When will it be ready to run?

During coverage of Kempton on Wednesday, one of the pundits stated that a three year filly “must have met a bump in the road”. This was because she was “only” making her debut in early January. Comments such as this are quite common in racing coverage, particularly when three year olds haven’t raced at two. Which got us thinking, is this commonly made statement really the case?

Common sense horsemanship teaches us that plenty of horses need time to mature and develop. Part of the skill of training is understanding when a horse is ready to race and most importantly win. Here we analyse the current data and scientific research to see whether it was likely this filly had a “met a bump in the road”?

So what does the data say about when a horse is likely to run?

A three year old born in January is still quite a bit older than one born in May. This is particularly true at the start of the year. 36 months is a fair bit more than 31. Most race horses are born between January and May. The spread for the 2020 foal crop according to Weatherby’s is shown in the table below. Nearly all the June foals are likely to be National Hunt bred foals.

Month of BirthPercentageNumber
January4.6%585
February17.8%2268
March26.0%3320
April31.2%3982
May 17.6%2240
June2.8%358

Recently John Boyce in Owner Breeder Magazine reported on a study that looked at over 150,000 flat horses. He showed that, the earlier a foal is born, the more likely it is to race at two. The only exception was January born foals. It’s worth noting that this study showed that even amongst February born foals only 46% hit the track at two. This figure dropped to 39% for March born foals. The likelihood of two year olds winning was even more marked. 15.8% of February born foals won a race at two, dropping to just 3.4% for May born foals.

This is backed by a recent study published by Arango-Sabogal et al. in the British Veterinary Journal. The authors showed that for every seven days after January the first the predicted earnings of a horse at 2 dropped by about 3%. This would seem to indicate early born horses reach the track sooner. Like Boyce in owner breeder they showed that this advantage although smaller continued at 3.

Different Rates of Development

Just like children every horse matures and develops at a slightly different pace, that slows as they get older. It’s often missed in racing coverage that a horse doesn’t totally mature physically until they are 5. There’s quite a neat piece of research that was carried out in Japan. Toshiyuki Takahashi established racehorses average race speeds keep increasing until they reach four and half years of age. After this they remain constant.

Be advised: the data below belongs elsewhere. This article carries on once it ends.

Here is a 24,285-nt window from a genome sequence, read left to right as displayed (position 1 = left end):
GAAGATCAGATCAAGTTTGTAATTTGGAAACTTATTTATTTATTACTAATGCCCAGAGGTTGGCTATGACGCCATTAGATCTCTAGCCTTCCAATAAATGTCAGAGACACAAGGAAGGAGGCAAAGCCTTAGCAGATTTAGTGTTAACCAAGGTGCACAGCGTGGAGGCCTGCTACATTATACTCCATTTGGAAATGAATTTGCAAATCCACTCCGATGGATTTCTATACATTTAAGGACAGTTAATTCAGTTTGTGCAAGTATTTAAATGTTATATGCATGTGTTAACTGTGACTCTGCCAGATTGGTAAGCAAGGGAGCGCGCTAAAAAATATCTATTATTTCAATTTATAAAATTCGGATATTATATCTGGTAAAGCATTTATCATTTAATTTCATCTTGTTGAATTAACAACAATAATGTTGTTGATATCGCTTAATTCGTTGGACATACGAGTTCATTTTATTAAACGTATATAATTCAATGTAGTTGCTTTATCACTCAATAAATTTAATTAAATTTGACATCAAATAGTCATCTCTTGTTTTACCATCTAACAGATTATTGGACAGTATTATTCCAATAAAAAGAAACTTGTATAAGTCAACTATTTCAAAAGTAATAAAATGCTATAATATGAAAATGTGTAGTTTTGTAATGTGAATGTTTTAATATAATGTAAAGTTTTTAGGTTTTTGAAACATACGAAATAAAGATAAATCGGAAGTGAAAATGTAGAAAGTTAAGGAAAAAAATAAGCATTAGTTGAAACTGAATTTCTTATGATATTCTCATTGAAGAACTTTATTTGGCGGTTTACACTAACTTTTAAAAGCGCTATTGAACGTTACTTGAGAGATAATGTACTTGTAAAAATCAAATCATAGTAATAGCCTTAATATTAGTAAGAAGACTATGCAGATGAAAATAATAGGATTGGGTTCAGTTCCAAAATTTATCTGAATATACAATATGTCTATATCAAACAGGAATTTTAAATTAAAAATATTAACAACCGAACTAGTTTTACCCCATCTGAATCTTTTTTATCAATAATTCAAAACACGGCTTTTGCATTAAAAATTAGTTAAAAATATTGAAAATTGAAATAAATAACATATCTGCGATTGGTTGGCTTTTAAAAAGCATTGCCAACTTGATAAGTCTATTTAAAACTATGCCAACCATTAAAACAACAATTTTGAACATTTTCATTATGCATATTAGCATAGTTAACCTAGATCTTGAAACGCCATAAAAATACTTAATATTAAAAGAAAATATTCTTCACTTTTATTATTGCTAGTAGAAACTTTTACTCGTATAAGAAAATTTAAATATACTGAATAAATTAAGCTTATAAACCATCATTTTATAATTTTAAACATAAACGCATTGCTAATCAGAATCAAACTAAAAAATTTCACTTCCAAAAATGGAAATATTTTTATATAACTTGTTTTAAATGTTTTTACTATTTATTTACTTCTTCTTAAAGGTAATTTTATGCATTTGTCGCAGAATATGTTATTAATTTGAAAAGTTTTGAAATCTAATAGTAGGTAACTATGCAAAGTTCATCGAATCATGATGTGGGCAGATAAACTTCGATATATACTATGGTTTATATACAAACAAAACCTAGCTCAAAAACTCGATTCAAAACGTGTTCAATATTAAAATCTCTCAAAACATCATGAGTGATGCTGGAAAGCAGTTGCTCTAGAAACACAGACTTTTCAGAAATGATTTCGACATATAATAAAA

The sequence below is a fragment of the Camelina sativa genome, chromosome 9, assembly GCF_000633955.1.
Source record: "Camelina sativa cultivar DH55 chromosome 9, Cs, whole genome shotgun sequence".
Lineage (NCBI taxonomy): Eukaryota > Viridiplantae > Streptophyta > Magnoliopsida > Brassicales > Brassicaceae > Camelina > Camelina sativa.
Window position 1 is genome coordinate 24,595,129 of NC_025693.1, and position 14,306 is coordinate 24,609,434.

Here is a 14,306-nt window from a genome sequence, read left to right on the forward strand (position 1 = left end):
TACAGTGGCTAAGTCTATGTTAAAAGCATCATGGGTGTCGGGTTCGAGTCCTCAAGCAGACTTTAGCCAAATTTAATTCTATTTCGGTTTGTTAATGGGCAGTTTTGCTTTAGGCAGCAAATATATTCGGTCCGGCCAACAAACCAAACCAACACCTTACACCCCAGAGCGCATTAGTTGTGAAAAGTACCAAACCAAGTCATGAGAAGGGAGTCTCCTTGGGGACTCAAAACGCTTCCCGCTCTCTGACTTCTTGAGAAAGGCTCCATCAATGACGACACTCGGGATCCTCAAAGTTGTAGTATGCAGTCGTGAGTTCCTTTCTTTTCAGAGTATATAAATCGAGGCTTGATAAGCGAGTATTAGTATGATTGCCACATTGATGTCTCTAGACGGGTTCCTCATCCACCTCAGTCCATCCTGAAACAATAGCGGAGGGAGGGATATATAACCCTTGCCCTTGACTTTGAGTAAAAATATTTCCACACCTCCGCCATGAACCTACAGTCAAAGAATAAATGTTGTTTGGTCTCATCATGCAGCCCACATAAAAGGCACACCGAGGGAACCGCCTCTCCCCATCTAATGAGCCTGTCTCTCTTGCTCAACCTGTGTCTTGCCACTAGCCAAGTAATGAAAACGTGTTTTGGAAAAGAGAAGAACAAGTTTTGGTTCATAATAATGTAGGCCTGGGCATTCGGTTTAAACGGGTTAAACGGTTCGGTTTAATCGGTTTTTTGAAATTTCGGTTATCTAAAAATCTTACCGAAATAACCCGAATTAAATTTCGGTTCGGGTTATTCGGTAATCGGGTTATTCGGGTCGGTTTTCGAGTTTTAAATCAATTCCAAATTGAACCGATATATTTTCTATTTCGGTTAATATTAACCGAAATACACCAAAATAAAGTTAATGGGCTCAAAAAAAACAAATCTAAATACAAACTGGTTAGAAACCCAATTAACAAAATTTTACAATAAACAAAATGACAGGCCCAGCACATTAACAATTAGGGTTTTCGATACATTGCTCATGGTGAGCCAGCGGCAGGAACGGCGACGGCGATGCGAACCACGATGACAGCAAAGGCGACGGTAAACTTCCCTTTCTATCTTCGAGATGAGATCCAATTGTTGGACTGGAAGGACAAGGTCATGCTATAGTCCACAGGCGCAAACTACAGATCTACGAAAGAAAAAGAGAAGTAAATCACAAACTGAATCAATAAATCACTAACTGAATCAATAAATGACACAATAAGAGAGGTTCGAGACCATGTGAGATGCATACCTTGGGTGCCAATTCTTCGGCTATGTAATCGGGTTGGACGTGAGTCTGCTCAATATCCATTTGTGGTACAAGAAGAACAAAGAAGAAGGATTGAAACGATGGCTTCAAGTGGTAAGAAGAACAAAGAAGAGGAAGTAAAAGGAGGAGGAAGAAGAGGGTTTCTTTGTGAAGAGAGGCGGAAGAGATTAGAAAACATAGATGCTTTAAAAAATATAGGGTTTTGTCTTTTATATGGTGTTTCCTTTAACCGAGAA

There are numerous reasons for these differing rates of development. One of the big contributors can be found in their DNA. All thoroughbreds have one of three sets of genetics that influence their likely optimum distance. These genetics have some impact on their rate of physical development and therefore the time they’re likely to first make the races.

One of the scientific tools that we use alongside more traditional horsemanship to understand each individual horse is genetic testing. The Plusvital Speed Gene Test results show that 35% of the population have the most precocious genetic make up. 13% are the late maturers and 52% fall in the middle group of genetics, let’s call them the normal maturers.

Plus Vital have established amongst their samples the point in each groups career when 50% have hit the track. The most precocious genetic type hit the track “on average” 30 months after their birth date. The next group 31 months and the final group 35 months after their birth date. This data is helpful in establishing a rough guide early in a horses career, as to when they will make the track. There are of course other very useful scientific indicators we can use to analyse each individual further. We’ll discuss these in upcoming posts.

Why does it matter

The truth is that there’s a good chance the filly being discussed on Wednesday was ahead of the curve in terms of development. The filly was born in April, so even if she had precocious genetics, we’d have only have expected the filly to debut around September. However, she was running over 11 furlongs, suggesting she was much more likely to be a future stayer. Furthermore both her dam and sire ran over a mile and half. This makes it almost certain she was in one of the later maturing categories. So there’s a pretty good chance she was ahead of the predicted 35 months to make the track.

This is all useful information to anyone who might want to back this filly in future. Physically and mentally she is likely to continue to improve. She made a promising enough debut effort. She was supported in the betting market, there’s a fair chance she’s shown ability at home in shorter gallops. It would be reasonable to surmise she got tired due to immaturity and a touch of weakness.

We use science and data to get more winners and improve our results. From informing our selection of horses at the sales to mapping out the best way to develop each horse. It adds an extra edge to our horsemanship. We can match the science to what we and our team are seeing and feeling daily in the stables and out on the gallops.

We currently have 5% shares available in a precociously bred colt. He was born on February the 1st. To give yourself the best chance of winning with a two year old this season, get in touch now as there are just a couple left. Email info@kublerracing.com